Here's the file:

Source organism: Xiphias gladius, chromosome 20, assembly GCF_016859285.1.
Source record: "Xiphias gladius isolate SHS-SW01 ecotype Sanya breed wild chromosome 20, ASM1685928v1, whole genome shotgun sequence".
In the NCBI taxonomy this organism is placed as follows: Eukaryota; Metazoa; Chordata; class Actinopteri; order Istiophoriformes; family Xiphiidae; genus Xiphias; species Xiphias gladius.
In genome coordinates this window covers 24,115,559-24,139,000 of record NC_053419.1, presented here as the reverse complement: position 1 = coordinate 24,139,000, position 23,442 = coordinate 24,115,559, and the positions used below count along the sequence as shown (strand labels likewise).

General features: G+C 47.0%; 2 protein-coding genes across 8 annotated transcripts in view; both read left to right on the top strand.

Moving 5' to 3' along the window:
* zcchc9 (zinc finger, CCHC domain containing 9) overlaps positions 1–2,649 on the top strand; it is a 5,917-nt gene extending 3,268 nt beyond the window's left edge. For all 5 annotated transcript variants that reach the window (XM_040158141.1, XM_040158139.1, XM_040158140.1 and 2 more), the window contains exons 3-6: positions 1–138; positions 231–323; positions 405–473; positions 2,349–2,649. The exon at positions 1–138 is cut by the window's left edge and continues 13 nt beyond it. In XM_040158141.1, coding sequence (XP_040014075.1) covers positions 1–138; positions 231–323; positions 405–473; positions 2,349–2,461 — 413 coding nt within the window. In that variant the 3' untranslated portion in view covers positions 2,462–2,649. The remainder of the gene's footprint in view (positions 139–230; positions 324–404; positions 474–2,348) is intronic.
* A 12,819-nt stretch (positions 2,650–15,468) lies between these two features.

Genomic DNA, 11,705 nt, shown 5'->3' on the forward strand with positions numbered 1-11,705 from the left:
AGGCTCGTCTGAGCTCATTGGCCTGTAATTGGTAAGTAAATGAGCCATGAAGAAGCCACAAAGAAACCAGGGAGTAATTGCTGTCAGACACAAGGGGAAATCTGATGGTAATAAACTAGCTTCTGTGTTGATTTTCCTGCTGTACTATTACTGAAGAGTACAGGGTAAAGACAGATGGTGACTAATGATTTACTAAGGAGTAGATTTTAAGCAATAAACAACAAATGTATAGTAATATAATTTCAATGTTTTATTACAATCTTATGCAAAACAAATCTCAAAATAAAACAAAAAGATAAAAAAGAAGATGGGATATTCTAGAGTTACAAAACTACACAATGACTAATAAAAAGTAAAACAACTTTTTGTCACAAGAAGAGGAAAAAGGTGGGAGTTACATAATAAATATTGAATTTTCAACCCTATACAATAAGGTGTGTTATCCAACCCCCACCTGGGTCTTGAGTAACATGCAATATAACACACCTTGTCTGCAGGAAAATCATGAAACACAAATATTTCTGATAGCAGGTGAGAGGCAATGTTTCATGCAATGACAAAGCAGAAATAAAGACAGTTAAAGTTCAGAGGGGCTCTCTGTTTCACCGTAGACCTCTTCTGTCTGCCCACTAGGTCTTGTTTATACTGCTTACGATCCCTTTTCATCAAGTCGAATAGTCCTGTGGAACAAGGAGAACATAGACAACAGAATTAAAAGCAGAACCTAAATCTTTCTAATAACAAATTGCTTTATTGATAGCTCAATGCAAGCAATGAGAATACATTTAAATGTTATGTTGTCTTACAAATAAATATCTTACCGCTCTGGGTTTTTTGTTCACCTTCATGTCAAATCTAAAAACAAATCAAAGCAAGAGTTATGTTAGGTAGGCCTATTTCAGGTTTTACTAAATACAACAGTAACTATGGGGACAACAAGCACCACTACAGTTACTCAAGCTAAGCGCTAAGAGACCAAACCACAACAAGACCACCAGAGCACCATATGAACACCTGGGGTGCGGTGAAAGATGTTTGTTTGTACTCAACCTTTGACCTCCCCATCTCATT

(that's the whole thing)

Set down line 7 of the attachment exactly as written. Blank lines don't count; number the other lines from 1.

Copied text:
* zcchc9 (zinc finger, CCHC domain containing 9) overlaps positions 1–2,649 on the top strand; it is a 5,917-nt gene extending 3,268 nt beyond the window's left edge. For all 5 annotated transcript variants that reach the window (XM_040158141.1, XM_040158139.1, XM_040158140.1 and 2 more), the window contains exons 3-6: positions 1–138; positions 231–323; positions 405–473; positions 2,349–2,649. The exon at positions 1–138 is cut by the window's left edge and continues 13 nt beyond it. In XM_040158141.1, coding sequence (XP_040014075.1) covers positions 1–138; positions 231–323; positions 405–473; positions 2,349–2,461 — 413 coding nt within the window. In that variant the 3' untranslated portion in view covers positions 2,462–2,649. The remainder of the gene's footprint in view (positions 139–230; positions 324–404; positions 474–2,348) is intronic.